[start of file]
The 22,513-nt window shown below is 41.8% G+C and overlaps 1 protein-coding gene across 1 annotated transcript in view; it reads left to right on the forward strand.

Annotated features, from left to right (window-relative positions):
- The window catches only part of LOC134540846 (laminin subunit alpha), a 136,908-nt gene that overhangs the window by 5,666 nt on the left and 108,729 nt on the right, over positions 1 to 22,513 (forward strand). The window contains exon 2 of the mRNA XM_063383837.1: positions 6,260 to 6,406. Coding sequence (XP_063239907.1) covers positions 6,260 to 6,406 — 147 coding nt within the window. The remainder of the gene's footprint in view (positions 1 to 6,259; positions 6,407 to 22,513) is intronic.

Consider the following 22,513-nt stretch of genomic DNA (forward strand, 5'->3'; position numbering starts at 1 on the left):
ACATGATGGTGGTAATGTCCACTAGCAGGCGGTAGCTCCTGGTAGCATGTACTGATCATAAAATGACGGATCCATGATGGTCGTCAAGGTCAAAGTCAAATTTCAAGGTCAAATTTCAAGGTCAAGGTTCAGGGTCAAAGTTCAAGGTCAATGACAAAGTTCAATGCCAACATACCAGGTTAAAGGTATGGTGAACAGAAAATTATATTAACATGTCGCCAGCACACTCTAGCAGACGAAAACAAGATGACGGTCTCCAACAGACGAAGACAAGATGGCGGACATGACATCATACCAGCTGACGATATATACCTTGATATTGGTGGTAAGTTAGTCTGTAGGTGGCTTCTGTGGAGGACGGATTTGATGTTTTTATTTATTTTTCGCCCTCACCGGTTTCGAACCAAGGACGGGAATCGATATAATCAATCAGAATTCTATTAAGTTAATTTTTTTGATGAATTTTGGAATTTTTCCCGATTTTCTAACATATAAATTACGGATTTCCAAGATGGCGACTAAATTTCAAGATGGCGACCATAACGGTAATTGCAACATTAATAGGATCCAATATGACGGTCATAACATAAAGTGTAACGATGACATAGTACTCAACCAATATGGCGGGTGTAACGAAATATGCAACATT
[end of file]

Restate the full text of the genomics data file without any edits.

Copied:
The 22,513-nt window shown below is 41.8% G+C and overlaps 1 protein-coding gene across 1 annotated transcript in view; it reads left to right on the forward strand.

Annotated features, from left to right (window-relative positions):
- The window catches only part of LOC134540846 (laminin subunit alpha), a 136,908-nt gene that overhangs the window by 5,666 nt on the left and 108,729 nt on the right, over positions 1 to 22,513 (forward strand). The window contains exon 2 of the mRNA XM_063383837.1: positions 6,260 to 6,406. Coding sequence (XP_063239907.1) covers positions 6,260 to 6,406 — 147 coding nt within the window. The remainder of the gene's footprint in view (positions 1 to 6,259; positions 6,407 to 22,513) is intronic.

Consider the following 22,513-nt stretch of genomic DNA (forward strand, 5'->3'; position numbering starts at 1 on the left):
ACATGATGGTGGTAATGTCCACTAGCAGGCGGTAGCTCCTGGTAGCATGTACTGATCATAAAATGACGGATCCATGATGGTCGTCAAGGTCAAAGTCAAATTTCAAGGTCAAATTTCAAGGTCAAGGTTCAGGGTCAAAGTTCAAGGTCAATGACAAAGTTCAATGCCAACATACCAGGTTAAAGGTATGGTGAACAGAAAATTATATTAACATGTCGCCAGCACACTCTAGCAGACGAAAACAAGATGACGGTCTCCAACAGACGAAGACAAGATGGCGGACATGACATCATACCAGCTGACGATATATACCTTGATATTGGTGGTAAGTTAGTCTGTAGGTGGCTTCTGTGGAGGACGGATTTGATGTTTTTATTTATTTTTCGCCCTCACCGGTTTCGAACCAAGGACGGGAATCGATATAATCAATCAGAATTCTATTAAGTTAATTTTTTTGATGAATTTTGGAATTTTTCCCGATTTTCTAACATATAAATTACGGATTTCCAAGATGGCGACTAAATTTCAAGATGGCGACCATAACGGTAATTGCAACATTAATAGGATCCAATATGACGGTCATAACATAAAGTGTAACGATGACATAGTACTCAACCAATATGGCGGGTGTAACGAAATATGCAACATT